Re: Re: Re: Re: Momentum and hip rotation.
Posted by: THG (
) on Tue Oct 2 16:25:15 2007
> >>> Jack. With regard to the linear contibution I would use Babe Ruth as a prime example of why their is or at least can be a linear contribution.
> The leg load of the inward turn is using the long stride of Babe Ruth induces more of an elastic pull on the body which when unloaded appears to contribute more energy to the swing. As the stride is finished, the energy of the CHPextends through the front leg as Ruth comes around to contact. The energy produced is so great as to cause Ruth to end in a cork screw position.
> I do understand that the corkscrew motion takes place after contact. But I believe the resulting follow through is set in motion because of the energy Ruth generates which was initiated by his downward hitch, inward knee turn and long stride which is a version of the archers pulling the bow.
> I would agree with you that stride length has to do with timing. But the greater the batspeed the more a Sosa or Bonds can use a longer stride, hitch, or other pre launch movements. And I think that we are fooling ourselves if we think hitters that lack the same batspeed and or swing quickness/ability can use those same preset principles and be as effective. <<<
> Hi THG
> After reading your post, I think we are on the same page regarding how the conservation of linear motion can aid in generating hip and shoulder rotation. If I read it correctly, you are contending that the body’s momentum obtained during the stride is conserved in the loading of the lead-leg to do work.
> I think this explanation has merit. Your description for conserving linear momentum is similar to another resent post on this topic. That post used the analogy of a pole-vaulter’s linear momentum flexing the pole. The un-flexing of the pole aided in the height of the vault. In a similar way, the loading of the lead-leg from momentum developed during the stride promotes a stronger extension of the lead-leg that drives the lead-hip rearward and therefore a more powerful hip rotation.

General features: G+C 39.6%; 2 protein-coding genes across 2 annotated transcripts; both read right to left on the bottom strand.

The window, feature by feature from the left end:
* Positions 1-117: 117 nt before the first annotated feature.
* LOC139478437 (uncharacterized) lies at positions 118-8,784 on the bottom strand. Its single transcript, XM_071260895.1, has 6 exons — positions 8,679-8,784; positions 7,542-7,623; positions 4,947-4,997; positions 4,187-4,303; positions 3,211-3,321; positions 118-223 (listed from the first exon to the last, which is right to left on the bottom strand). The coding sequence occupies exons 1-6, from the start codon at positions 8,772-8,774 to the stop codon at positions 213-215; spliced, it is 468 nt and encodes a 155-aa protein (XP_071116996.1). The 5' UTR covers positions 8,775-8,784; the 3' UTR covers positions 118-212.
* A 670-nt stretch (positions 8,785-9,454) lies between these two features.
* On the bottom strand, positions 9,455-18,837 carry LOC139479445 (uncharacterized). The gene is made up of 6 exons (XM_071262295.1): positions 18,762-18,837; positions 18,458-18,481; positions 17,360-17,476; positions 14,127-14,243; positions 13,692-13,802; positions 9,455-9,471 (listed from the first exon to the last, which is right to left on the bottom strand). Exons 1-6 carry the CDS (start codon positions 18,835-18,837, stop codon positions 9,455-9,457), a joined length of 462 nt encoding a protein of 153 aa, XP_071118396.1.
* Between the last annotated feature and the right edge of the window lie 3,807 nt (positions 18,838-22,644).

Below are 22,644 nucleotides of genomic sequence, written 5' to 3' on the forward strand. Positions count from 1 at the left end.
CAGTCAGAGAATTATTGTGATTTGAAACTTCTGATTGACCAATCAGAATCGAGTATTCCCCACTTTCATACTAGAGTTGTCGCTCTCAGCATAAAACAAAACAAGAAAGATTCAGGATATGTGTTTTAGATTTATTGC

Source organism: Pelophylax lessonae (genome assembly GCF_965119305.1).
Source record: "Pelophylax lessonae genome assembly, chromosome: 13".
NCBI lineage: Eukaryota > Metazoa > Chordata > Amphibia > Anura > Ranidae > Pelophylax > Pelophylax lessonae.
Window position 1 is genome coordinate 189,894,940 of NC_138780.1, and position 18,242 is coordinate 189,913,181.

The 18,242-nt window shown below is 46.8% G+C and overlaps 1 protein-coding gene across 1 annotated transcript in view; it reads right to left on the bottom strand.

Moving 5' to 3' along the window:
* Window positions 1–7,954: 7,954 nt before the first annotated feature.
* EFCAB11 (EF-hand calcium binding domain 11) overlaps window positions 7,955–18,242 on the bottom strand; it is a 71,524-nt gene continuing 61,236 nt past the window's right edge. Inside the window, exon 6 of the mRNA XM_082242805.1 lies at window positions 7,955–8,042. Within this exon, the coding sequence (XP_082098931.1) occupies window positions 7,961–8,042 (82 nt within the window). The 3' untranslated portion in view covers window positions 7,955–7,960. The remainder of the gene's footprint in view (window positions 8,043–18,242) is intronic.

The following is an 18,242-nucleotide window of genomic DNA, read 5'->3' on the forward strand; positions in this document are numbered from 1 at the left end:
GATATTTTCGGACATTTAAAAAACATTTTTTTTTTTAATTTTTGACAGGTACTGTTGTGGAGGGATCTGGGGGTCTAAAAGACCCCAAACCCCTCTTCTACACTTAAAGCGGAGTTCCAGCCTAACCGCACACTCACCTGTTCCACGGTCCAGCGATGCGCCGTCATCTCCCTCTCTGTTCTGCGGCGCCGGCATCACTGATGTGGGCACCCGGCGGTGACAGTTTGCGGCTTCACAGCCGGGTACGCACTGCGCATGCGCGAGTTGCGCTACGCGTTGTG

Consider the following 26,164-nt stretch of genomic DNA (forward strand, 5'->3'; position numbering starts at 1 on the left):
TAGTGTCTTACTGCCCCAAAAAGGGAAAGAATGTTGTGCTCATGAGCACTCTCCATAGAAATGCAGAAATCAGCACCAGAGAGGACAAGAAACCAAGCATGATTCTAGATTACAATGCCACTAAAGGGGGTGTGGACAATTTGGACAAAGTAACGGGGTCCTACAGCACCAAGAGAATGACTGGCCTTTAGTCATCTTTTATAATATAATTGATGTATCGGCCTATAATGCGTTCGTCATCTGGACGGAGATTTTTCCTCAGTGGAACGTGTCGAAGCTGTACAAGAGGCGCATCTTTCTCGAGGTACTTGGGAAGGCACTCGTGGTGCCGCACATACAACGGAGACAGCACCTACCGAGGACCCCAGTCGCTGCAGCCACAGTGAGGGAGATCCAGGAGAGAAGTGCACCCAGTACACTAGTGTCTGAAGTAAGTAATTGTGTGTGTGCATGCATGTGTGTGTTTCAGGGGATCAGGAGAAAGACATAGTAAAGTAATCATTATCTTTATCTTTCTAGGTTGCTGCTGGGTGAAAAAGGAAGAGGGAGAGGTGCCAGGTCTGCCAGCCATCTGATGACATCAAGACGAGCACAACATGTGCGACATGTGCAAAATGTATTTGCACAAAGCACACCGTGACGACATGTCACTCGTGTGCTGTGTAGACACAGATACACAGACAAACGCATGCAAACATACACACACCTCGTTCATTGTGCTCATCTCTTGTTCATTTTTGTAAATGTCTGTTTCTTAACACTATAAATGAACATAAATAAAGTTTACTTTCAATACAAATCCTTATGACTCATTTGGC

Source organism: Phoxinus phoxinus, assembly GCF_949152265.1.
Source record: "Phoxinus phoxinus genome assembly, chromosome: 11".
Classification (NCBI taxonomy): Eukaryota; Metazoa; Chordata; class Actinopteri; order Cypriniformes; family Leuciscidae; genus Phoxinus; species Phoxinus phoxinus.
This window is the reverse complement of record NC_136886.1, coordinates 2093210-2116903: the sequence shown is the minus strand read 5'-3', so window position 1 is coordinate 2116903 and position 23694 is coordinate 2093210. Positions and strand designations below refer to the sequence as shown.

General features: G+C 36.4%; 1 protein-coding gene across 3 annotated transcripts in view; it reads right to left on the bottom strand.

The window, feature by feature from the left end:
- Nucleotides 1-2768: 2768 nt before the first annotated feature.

> These are very different concepts from those promoted by Lau and Yeager for how linear momentum induces hip rotation. They basically contend that as the lead-leg blocks forward body movement, the conservation of momentum causes the back-hip to rotate about the blocked lead-hip – like a gate swinging on a hinge. Soon, I will post a clip that illustrates why this theory is not consistent with the laws of physics.
> Jack Mankin
Jack. I agree with your interpretation and would add that the stride extension creates a greater pull (somewhat similar to the torque that is put on the wrists through THT and BHT.) The additional pull stretches the body to create the potential of more energy transferred around the front leg during the CHP.
I also believe that a somewhat similar energy movement can be created if their is a dramatic inward turn/knee and or shoulder/core turn around toward the catcher as in the case of a Jim Edmonds and Ted Williams on occasion.
With regard to Lau, part of the problem with some of his students is that in many instances the CHP appeared to get cut off at the point of contact (or where the bat should meet the ball). And because the hitter has to almost lunge into the plate, the timing has to be perfect. But if the timing is not, his technique results in a very awkward looking helicopter swing that was seen in Rich Gedman.
George Brett talent and intensity mentioned by Lau allowed him to maximize Lau's principles. But it is likely Brett would have hit eventually under any technique because of his mental toughness. The difference in the Lau extension of stride and Ruth's extension is Ruth's movement is more of a lunge in which the entire body is moved forward like Sosa rather than a controlled quiet movement as in Brett.
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